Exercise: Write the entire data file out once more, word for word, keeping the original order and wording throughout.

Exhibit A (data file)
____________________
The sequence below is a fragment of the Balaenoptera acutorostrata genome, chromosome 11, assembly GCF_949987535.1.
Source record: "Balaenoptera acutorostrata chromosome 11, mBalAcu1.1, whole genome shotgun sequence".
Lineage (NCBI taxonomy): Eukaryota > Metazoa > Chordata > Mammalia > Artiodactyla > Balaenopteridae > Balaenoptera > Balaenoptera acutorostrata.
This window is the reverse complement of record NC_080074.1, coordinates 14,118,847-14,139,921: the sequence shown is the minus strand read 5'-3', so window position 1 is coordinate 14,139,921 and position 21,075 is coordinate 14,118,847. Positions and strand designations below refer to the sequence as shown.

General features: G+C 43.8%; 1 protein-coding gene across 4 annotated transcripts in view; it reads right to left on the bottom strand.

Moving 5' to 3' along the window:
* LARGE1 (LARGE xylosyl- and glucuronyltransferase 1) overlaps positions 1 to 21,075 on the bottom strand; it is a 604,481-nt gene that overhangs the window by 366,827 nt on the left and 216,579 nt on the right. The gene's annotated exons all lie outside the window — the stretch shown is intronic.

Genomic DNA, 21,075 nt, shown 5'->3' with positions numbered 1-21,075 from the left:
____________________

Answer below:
The sequence below is a fragment of the Balaenoptera acutorostrata genome, chromosome 11, assembly GCF_949987535.1.
Source record: "Balaenoptera acutorostrata chromosome 11, mBalAcu1.1, whole genome shotgun sequence".
Lineage (NCBI taxonomy): Eukaryota > Metazoa > Chordata > Mammalia > Artiodactyla > Balaenopteridae > Balaenoptera > Balaenoptera acutorostrata.
This window is the reverse complement of record NC_080074.1, coordinates 14,118,847-14,139,921: the sequence shown is the minus strand read 5'-3', so window position 1 is coordinate 14,139,921 and position 21,075 is coordinate 14,118,847. Positions and strand designations below refer to the sequence as shown.

General features: G+C 43.8%; 1 protein-coding gene across 4 annotated transcripts in view; it reads right to left on the bottom strand.

Moving 5' to 3' along the window:
* LARGE1 (LARGE xylosyl- and glucuronyltransferase 1) overlaps positions 1 to 21,075 on the bottom strand; it is a 604,481-nt gene that overhangs the window by 366,827 nt on the left and 216,579 nt on the right. The gene's annotated exons all lie outside the window — the stretch shown is intronic.

Genomic DNA, 21,075 nt, shown 5'->3' with positions numbered 1-21,075 from the left: